We recently published a new paper: “Local flame attachment and heat fluxes in wind-driven line fires” in the Proceedings of the Combustion Institute. Wei Tang, PhD student was the lead author.
You can read it here:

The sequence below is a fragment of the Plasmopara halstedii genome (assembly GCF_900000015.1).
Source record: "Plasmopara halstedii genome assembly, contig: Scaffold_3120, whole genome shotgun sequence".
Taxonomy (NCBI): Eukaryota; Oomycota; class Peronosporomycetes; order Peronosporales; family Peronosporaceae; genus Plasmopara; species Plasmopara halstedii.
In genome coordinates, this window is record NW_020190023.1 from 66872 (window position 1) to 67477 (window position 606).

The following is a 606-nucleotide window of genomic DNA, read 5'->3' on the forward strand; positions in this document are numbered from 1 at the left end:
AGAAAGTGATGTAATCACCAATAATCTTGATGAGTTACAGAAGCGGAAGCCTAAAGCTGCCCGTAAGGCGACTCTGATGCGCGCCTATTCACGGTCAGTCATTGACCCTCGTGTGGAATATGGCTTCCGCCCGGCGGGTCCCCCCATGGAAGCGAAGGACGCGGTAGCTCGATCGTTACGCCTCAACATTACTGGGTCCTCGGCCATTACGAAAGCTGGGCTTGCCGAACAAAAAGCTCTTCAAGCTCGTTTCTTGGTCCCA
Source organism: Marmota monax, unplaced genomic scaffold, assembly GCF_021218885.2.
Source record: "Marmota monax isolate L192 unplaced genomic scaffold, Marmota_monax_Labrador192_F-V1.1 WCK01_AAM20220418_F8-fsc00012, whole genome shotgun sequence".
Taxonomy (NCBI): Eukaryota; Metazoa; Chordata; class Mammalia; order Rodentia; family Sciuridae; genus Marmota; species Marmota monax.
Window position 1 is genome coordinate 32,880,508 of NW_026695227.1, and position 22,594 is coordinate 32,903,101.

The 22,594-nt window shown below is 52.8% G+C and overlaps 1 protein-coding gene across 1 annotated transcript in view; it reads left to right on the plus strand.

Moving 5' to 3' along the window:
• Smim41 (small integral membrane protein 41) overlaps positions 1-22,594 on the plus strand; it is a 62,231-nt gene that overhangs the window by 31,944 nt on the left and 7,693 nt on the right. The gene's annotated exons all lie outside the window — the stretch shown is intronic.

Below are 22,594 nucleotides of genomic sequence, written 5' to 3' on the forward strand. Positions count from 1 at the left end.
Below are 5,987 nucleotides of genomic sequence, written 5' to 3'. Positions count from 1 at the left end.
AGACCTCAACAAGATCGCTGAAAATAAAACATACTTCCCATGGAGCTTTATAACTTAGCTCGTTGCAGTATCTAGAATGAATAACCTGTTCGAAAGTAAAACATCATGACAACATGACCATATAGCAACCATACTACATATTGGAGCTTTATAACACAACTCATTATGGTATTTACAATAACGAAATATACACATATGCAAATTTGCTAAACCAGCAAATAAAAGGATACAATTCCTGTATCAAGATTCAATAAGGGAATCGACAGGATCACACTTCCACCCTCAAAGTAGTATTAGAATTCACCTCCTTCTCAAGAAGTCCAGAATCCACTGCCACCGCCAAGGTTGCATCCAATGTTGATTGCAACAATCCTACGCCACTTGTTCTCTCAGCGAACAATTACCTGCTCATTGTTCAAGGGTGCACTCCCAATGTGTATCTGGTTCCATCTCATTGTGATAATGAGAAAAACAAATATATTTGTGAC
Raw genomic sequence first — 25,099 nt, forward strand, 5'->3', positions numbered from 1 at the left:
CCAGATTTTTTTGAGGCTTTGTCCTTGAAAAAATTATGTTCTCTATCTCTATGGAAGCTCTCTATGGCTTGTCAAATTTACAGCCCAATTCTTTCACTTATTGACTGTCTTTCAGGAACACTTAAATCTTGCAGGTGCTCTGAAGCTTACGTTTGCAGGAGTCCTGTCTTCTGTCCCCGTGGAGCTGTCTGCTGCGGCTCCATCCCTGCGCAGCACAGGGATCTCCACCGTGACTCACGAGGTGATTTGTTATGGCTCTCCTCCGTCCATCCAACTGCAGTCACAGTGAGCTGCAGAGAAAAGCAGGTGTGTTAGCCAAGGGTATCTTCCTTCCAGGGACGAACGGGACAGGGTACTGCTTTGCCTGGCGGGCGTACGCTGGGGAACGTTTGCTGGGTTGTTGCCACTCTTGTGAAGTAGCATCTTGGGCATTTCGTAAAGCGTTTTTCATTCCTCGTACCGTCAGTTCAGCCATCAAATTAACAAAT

A detailed experimental investigation of turbulent diffusion flames under forced flow was conducted to study local heat fluxes to a nearly adiabatic surface downstream of a gaseous line burner. A variety of ambient wind velocities and fuel flow rates were employed to study different fire scenarios modeling the dynamics of wind-driven fire spread as found in wildland, mine or tunnel fires. The downstream heat flux distribution was correlated as a piecewise function with the Richardson number in two regimes, the first with higher heat fluxes, where the flame remained attached the downstream surface (attached region) and the second with a steeper decay of heat fluxes (plume region). Analysis of the heat flux distribution revealed that local heat fluxes roughly reach a maximum where the Richardson number equaled unity. This was thought to be a good marker of the regime where the flame detaches from the surface, e.g. where buoyancy from the flame overcomes inertial forces from the oncoming flow. This observation was further corroborated by analysis of side-view images of the flame, which showed the attachment location was linearly correlated with the location where the Richardson number equaled unity. The results from this study suggest that local heat flux values reach a maximum at the transition between a momentum-dominated (attached, wind-driven) to buoyancy-dominated (plume or fire) regime in forced flow scenarios. The results have interesting implications to the problem of flame attachment, which is known to accelerate fire spread in both inclined and wind-driven fire scenarios.